The IDEA program taught Global Studies major Meadow Fortier '22 how to dig deeper to solve a problem -- a skill that can be put to use well beyond graduation.
Empathy and journey mapping help IDEA students walk in customers' shoes
Jan 29, 2019, by Staff Writer

Proponents of design thinking, a method of team-based creative problem solving used by the world’s most innovative companies, say that empathy lies at the heart of the process.

It’s such an important concept that workshops on empathy mapping and its companion piece, user journey mapping, were added to the curriculum of this year’s IDEA program.

From research to insight: connecting the dots

During IDEA's intensive, 56-hour design-thinking boot camp – a required course for all first-year students – the maps helped students develop insight about their users or customers.

"The maps made each problem within the customer experience much more apparent."

The mapping is a challenging yet important component of design thinking, says IDEA Program Director and Professor of Applied Psychology Allison Butler, Ph.D. “The maps provided a scaffold for the design-thinking process. They help students connect all the dots from their field research,” which was conducted as part of the student teams’ design challenges.

By creating empathy maps, students “walk in the user’s shoes,” Butler notes, and are able to hone in on what a user thinks and feels, says and does, hears and sees – as well as his or her pains and gains. Using journey maps, students plot these observations along four stages of engagement, from before a customer’s arrival to well after departure.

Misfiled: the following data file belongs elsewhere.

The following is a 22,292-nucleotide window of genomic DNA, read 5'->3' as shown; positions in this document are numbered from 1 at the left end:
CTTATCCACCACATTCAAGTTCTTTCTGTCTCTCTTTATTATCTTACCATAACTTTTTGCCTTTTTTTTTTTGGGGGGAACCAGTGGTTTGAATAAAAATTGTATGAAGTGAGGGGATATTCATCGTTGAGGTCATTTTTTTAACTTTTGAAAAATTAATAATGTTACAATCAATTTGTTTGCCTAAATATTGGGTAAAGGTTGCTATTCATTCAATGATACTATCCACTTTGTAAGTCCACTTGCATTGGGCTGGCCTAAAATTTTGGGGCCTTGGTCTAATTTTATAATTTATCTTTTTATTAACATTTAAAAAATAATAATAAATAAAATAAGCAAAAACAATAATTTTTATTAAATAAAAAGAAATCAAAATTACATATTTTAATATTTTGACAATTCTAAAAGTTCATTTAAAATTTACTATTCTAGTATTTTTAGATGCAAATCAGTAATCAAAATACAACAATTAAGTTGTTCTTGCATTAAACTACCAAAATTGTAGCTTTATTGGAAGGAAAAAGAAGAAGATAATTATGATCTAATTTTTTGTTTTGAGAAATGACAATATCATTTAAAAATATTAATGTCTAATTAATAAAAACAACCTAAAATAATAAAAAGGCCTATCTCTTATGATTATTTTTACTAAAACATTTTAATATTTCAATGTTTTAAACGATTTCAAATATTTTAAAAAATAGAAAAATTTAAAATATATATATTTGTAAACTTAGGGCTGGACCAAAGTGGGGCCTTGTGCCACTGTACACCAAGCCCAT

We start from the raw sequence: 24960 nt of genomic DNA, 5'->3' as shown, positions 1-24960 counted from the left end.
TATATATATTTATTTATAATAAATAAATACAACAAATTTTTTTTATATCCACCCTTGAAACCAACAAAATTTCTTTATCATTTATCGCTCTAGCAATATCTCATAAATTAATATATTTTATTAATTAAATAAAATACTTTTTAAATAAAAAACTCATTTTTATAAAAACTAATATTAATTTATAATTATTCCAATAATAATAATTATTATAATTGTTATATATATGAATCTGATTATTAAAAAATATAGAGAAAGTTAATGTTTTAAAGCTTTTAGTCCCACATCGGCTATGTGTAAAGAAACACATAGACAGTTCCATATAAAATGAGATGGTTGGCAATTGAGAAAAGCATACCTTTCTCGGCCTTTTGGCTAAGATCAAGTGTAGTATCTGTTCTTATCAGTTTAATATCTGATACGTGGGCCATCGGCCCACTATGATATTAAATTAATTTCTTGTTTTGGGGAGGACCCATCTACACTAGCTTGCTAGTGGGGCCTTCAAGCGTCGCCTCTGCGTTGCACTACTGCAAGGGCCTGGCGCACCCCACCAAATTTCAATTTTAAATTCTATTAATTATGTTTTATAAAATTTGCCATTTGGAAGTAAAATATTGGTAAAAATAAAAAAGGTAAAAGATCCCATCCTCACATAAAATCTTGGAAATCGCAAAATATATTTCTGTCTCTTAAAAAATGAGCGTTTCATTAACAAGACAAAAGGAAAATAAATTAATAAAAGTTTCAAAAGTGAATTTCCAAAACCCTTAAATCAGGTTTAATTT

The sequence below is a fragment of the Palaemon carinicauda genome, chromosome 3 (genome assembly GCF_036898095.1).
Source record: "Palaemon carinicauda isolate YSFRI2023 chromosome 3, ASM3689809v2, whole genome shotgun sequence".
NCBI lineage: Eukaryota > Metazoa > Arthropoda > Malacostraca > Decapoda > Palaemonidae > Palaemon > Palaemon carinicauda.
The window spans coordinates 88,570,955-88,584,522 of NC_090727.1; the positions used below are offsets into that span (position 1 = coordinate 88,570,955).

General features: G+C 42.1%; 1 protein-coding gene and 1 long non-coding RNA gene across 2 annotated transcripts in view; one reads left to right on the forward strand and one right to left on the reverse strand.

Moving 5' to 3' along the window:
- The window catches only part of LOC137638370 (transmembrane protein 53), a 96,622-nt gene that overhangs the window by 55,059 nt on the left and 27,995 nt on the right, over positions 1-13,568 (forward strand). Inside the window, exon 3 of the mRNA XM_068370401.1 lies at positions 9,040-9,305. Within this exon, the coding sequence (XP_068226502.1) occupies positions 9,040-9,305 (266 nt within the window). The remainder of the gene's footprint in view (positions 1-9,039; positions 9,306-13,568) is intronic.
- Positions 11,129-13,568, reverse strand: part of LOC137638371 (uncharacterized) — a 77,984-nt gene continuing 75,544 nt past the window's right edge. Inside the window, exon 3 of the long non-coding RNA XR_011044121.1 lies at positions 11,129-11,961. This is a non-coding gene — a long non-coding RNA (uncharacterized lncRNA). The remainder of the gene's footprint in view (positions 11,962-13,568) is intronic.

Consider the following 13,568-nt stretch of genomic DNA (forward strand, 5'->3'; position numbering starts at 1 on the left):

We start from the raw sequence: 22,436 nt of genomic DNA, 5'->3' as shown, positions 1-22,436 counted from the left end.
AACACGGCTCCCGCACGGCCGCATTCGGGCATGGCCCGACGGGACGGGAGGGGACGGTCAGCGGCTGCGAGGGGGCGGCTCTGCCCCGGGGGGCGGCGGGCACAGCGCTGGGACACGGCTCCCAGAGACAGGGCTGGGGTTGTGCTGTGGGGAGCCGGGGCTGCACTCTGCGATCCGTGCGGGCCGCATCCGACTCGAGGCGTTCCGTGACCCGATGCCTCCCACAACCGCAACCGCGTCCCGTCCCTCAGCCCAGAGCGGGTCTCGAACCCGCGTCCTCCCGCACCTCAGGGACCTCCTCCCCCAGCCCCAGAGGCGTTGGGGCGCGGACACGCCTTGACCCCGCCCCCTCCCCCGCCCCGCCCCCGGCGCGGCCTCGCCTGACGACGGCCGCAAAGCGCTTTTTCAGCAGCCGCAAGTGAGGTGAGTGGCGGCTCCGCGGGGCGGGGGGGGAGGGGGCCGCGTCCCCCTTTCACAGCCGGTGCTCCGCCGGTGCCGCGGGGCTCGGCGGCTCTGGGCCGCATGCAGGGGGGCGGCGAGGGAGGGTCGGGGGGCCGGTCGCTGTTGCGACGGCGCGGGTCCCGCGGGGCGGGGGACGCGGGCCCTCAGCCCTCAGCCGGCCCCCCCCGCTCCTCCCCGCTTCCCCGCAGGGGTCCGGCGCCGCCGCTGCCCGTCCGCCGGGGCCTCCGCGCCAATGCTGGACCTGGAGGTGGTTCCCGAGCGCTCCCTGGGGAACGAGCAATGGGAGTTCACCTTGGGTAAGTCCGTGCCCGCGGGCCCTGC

Learning what's true for the customer

The maps, students agreed, helped them use their empathetic observations. Katelyn Drezek ’22, a Marketing major, said the work helped her “think deeper about a customer’s routine […] and keep an open mind” about what’s true for a customer. Juliana Mandile ’22, an Actuarial Mathematics major, said her team arrived at an empathetic, innovative solution "because the maps made each problem within the customer experience much more apparent.” Finance major Cole Mitchell ’22, said the exercises helped him “view customers on a more personal level” rather than as just a number. “Everything is about relationships.”

“These are important skills that I now use often in my job post-graduation.”

IDEA organizers hoped the mapping exercises would help students understand the real-world applicability of the IDEA program. Empathy and journey maps “are being used in industries across multiple sectors,” said Butler.

Bryant alumni agree. “I love that empathy and journey mapping have been introduced to the IDEA program this year,” noted Nina Luiggi ’18. “These are important skills that I now use often in my job post-graduation.” Luiggi’s design thinking experience led to a position as Graduate Research Executive with Ipsos MORI, a research company.

“We're very focused on our students' understanding that design thinking is not an academic exercise," Butler said. "It’s really a valuable tool that they can use far beyond their Bryant undergrad experience.”

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